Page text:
At a press event in Berlin just before the opening of the giant IFA fair, Intel announced two new members of its 8th generation Core family of CPUs. The U series and Y series, formerly the code name Whiskey Lake and Amber Lake, are designed for lightweight laptops and 2-in-1 running windows respectively. Intel's hardware partners are expected to uncover systems built around the new discs later this week, after the IFA officially opened.
Three new CPUs are available in the U Series, which runs at 15 W. The I7-8565U has a base clock speed of 1
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The Y Series is designed for much lower power consumption with a TDW TDP of 5W. All Three new processors are dual-core design: i7-8500Y, with a base clock speed of 1.5 GHz and a maximum frequency of 4.2 GHz; i5-8200Y, running at 1.3 GHz (base) and 3.9 GHz (max); and a m3-8100Y, at 1.1 GHz (base) and 3.4 GHz (max.).
More important than these speeds and feeds, however, new features are included in the silicon of all the new CPUs. Gigabit Wi-Fi (Wireless-AC 160 MHz) is most remarkable, with OEMs no longer need to include separate modules for this feature. Intel claims that the wireless connection with the right network infrastructure can be downloaded by 12 times the speed of today's wireless network. LTE options are also available.
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Intel also boasts that its low power design will translate into noticeably better battery life. On reference systems, it claims to have measured "up to 16 hours of battery life" with some power-saving configurations that can last for 19 hours. It is unlikely that real achievements will come anywhere near these figures, of course, but these numbers can surely translate to the lifetime of the whole day.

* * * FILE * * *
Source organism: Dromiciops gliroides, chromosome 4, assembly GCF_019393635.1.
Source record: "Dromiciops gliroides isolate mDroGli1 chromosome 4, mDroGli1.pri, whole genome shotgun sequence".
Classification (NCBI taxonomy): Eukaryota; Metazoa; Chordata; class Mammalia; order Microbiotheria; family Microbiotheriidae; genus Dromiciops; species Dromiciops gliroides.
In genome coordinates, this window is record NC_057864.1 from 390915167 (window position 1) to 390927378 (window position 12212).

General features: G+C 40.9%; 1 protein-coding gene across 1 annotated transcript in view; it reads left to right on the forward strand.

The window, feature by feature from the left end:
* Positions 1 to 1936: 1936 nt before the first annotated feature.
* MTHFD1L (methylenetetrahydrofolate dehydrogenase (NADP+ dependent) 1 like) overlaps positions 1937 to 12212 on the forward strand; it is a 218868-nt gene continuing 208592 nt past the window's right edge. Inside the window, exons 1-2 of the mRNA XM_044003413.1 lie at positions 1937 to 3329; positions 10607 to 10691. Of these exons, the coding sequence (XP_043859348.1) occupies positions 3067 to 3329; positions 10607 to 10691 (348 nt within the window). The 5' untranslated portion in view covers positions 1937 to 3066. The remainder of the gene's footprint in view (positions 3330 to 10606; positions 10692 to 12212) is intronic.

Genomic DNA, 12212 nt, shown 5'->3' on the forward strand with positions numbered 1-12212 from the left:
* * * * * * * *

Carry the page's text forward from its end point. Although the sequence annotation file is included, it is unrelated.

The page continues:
An exciting addition to both series is onboard sound card that enables you to "wake up on voice" capabilities. Intel says it plans to work with OEMs to send systems using this feature, with both Amazon's Alexa and Microsoft's Cortana backed. The U Series CPUs support Dolby Vision HDR and Dolby Atmos audio.
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Because Intel has already delivered some 8th generation mobile parts without the flashy Whiskey Lake and Amber Lake features, these new CPUs have the potential to to cause some customer confusion. In a somewhat clunky move, Intel has added an "Optimized for Connectivity" line to the logo of each new family to distinguish it from its predecessors.
In its launch, Intel threw out a flood of statistics that emphasizes the performance edge as its newest mobile processors want over five year old PCs. A reference PC built using one of the new U Series CPUs, for example, made a 4K video 6.5X faster than its predecessor, Intel said and handled Adobe Lightroom edits at 2.9X speed.
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Of course, the CPU was not the only difference between the two comparison systems. The five-year-old Toshiba notebook used to compare ran Windows 8.1, and had a hard drive of 5400 RPM instead of an SSD, and only 4GB of RAM instead of 16GB in the modern reference signal. 19659005] But the real point of this comparison is another statistic of Intel executives thrown out during the launch: Over 450 million PCs around the world are over five years and are still running. Whether new hardware can convince inexpensive PC owners to trade with the very good, a bit slow old PCs is a question only Intel's hardware partners can answer.
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